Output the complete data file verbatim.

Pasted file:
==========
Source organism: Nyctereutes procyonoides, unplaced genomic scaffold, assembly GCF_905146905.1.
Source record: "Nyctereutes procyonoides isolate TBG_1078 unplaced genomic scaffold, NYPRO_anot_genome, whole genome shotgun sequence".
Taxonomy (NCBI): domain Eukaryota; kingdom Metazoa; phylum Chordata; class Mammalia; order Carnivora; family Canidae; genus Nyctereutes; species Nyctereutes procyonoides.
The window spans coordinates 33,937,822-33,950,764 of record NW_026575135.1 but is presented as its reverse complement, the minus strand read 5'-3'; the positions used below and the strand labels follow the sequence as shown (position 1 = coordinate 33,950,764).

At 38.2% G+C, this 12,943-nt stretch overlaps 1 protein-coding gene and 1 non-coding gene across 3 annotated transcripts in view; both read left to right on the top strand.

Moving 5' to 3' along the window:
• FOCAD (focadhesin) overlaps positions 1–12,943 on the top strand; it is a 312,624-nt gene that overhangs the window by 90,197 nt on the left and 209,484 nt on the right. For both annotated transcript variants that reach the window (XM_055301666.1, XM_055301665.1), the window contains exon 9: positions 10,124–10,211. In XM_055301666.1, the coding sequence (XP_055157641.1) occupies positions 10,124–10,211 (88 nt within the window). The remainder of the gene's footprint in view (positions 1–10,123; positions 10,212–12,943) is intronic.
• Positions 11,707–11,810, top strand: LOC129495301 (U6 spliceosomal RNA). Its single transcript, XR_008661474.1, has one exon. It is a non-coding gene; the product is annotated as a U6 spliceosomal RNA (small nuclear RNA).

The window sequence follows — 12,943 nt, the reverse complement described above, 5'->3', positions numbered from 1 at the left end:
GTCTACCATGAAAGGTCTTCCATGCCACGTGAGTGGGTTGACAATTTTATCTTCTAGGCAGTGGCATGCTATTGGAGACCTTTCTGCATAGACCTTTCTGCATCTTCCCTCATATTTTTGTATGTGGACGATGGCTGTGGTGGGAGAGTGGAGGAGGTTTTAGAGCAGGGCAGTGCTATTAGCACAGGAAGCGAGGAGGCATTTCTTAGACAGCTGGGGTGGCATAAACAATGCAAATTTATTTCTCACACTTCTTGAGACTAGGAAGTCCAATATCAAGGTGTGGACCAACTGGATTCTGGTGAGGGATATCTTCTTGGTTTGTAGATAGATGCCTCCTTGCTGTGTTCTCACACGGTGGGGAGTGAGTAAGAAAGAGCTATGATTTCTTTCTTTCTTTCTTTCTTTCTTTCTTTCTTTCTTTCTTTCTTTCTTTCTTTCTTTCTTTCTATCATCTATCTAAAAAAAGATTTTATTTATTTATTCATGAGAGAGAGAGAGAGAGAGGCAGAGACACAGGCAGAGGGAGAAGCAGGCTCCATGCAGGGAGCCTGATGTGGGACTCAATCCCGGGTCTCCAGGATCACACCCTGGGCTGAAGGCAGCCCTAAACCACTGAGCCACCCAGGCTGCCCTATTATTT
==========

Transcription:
Source organism: Nyctereutes procyonoides, unplaced genomic scaffold, assembly GCF_905146905.1.
Source record: "Nyctereutes procyonoides isolate TBG_1078 unplaced genomic scaffold, NYPRO_anot_genome, whole genome shotgun sequence".
Taxonomy (NCBI): domain Eukaryota; kingdom Metazoa; phylum Chordata; class Mammalia; order Carnivora; family Canidae; genus Nyctereutes; species Nyctereutes procyonoides.
The window spans coordinates 33,937,822-33,950,764 of record NW_026575135.1 but is presented as its reverse complement, the minus strand read 5'-3'; the positions used below and the strand labels follow the sequence as shown (position 1 = coordinate 33,950,764).

At 38.2% G+C, this 12,943-nt stretch overlaps 1 protein-coding gene and 1 non-coding gene across 3 annotated transcripts in view; both read left to right on the top strand.

Moving 5' to 3' along the window:
• FOCAD (focadhesin) overlaps positions 1–12,943 on the top strand; it is a 312,624-nt gene that overhangs the window by 90,197 nt on the left and 209,484 nt on the right. For both annotated transcript variants that reach the window (XM_055301666.1, XM_055301665.1), the window contains exon 9: positions 10,124–10,211. In XM_055301666.1, the coding sequence (XP_055157641.1) occupies positions 10,124–10,211 (88 nt within the window). The remainder of the gene's footprint in view (positions 1–10,123; positions 10,212–12,943) is intronic.
• Positions 11,707–11,810, top strand: LOC129495301 (U6 spliceosomal RNA). Its single transcript, XR_008661474.1, has one exon. It is a non-coding gene; the product is annotated as a U6 spliceosomal RNA (small nuclear RNA).

The window sequence follows — 12,943 nt, the reverse complement described above, 5'->3', positions numbered from 1 at the left end:
GTCTACCATGAAAGGTCTTCCATGCCACGTGAGTGGGTTGACAATTTTATCTTCTAGGCAGTGGCATGCTATTGGAGACCTTTCTGCATAGACCTTTCTGCATCTTCCCTCATATTTTTGTATGTGGACGATGGCTGTGGTGGGAGAGTGGAGGAGGTTTTAGAGCAGGGCAGTGCTATTAGCACAGGAAGCGAGGAGGCATTTCTTAGACAGCTGGGGTGGCATAAACAATGCAAATTTATTTCTCACACTTCTTGAGACTAGGAAGTCCAATATCAAGGTGTGGACCAACTGGATTCTGGTGAGGGATATCTTCTTGGTTTGTAGATAGATGCCTCCTTGCTGTGTTCTCACACGGTGGGGAGTGAGTAAGAAAGAGCTATGATTTCTTTCTTTCTTTCTTTCTTTCTTTCTTTCTTTCTTTCTTTCTTTCTTTCTTTCTTTCTTTCTATCATCTATCTAAAAAAAGATTTTATTTATTTATTCATGAGAGAGAGAGAGAGAGAGGCAGAGACACAGGCAGAGGGAGAAGCAGGCTCCATGCAGGGAGCCTGATGTGGGACTCAATCCCGGGTCTCCAGGATCACACCCTGGGCTGAAGGCAGCCCTAAACCACTGAGCCACCCAGGCTGCCCTATTATTT